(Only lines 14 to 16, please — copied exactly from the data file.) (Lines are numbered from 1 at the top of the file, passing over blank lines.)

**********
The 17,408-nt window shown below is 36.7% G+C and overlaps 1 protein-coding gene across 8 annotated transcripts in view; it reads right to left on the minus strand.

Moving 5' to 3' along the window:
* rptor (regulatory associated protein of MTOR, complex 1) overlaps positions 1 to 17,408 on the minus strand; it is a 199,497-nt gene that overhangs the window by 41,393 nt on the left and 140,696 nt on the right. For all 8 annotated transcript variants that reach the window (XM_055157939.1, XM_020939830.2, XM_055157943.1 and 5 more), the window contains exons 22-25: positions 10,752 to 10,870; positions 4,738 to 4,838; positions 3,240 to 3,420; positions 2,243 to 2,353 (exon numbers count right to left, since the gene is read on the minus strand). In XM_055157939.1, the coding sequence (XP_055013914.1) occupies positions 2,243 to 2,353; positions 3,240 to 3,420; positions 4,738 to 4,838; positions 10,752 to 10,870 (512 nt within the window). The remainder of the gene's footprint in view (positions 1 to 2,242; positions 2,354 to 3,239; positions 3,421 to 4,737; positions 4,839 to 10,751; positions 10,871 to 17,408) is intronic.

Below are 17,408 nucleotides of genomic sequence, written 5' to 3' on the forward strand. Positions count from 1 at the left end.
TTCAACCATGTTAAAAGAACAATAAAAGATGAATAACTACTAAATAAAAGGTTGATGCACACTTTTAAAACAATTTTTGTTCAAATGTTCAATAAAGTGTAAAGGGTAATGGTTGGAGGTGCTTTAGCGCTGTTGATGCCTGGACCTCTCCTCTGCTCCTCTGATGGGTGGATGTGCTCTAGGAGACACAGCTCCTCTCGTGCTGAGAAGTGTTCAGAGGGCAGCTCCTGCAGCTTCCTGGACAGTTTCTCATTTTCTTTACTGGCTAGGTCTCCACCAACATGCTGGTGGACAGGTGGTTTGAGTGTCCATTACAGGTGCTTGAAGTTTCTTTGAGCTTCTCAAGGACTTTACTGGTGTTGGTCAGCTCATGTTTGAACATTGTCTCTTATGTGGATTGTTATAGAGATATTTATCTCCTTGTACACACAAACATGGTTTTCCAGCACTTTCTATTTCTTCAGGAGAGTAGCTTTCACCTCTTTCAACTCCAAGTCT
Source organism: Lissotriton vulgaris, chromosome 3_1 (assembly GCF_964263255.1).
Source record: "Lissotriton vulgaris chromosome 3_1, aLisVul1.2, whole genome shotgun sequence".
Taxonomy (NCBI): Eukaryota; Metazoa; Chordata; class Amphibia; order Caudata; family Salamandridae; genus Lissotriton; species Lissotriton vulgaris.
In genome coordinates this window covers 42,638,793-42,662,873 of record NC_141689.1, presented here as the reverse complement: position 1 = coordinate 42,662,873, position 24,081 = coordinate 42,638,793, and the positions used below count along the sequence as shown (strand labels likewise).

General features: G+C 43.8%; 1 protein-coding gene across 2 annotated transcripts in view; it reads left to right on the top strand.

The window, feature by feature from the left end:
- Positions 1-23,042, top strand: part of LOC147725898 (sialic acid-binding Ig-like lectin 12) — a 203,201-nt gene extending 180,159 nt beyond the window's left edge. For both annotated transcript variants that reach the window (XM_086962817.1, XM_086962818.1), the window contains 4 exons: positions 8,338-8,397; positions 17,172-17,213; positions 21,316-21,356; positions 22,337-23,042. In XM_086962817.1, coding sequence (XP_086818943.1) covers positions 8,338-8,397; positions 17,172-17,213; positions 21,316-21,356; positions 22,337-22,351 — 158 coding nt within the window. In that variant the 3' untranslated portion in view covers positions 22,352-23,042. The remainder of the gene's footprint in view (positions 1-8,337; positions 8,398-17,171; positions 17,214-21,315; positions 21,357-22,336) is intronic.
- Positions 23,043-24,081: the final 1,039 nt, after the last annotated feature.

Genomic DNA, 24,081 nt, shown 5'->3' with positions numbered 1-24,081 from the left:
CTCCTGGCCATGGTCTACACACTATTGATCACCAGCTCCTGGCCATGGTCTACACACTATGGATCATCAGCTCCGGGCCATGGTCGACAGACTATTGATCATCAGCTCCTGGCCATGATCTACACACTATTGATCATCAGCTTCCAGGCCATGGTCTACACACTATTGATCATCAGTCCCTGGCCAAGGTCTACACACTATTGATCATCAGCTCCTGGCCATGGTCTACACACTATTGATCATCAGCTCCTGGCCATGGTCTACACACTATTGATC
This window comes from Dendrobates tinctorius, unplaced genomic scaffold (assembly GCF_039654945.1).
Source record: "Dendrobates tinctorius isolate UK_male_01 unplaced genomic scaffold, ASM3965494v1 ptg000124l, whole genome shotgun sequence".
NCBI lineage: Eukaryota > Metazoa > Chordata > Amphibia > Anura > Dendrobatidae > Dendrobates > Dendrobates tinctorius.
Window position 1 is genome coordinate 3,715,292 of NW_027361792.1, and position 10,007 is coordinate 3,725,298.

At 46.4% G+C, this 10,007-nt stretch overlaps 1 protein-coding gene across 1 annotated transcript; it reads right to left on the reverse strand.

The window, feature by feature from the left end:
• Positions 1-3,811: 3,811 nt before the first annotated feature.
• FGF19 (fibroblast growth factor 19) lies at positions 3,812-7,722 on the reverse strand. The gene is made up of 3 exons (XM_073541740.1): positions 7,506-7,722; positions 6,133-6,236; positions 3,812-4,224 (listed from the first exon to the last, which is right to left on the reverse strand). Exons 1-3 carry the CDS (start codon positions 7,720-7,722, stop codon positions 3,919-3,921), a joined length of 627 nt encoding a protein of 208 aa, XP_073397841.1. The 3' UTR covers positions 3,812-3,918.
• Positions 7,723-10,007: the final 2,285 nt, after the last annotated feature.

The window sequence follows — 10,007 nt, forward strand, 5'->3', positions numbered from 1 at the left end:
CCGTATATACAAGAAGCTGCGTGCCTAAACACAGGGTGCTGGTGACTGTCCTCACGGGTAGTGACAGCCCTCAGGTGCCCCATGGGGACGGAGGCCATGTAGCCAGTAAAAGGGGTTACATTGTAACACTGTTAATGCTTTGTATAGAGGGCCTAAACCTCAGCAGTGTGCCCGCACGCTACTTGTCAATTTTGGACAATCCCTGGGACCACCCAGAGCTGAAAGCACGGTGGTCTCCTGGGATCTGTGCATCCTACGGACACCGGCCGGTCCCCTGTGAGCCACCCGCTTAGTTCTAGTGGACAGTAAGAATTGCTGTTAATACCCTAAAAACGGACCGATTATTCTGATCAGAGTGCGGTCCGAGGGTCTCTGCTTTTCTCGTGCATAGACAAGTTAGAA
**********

Genomic DNA, 24,081 nt, shown 5'->3' with positions numbered 1-24,081 from the left:
CTCCTGGCCATGGTCTACACACTATTGATCACCAGCTCCTGGCCATGGTCTACACACTATGGATCATCAGCTCCGGGCCATGGTCGACAGACTATTGATCATCAGCTCCTGGCCATGATCTACACACTATTGATCATCAGCTTCCAGGCCATGGTCTACACACTATTGATCATCAGTCCCTGGCCAAGGTCTACACACTATTGATCATCAGCTCCTGGCCATGGTCTACACACTATTGATCATCAGCTCCTGGCCATGGTCTACACACTATTGATC
This window comes from Dendrobates tinctorius, unplaced genomic scaffold (assembly GCF_039654945.1).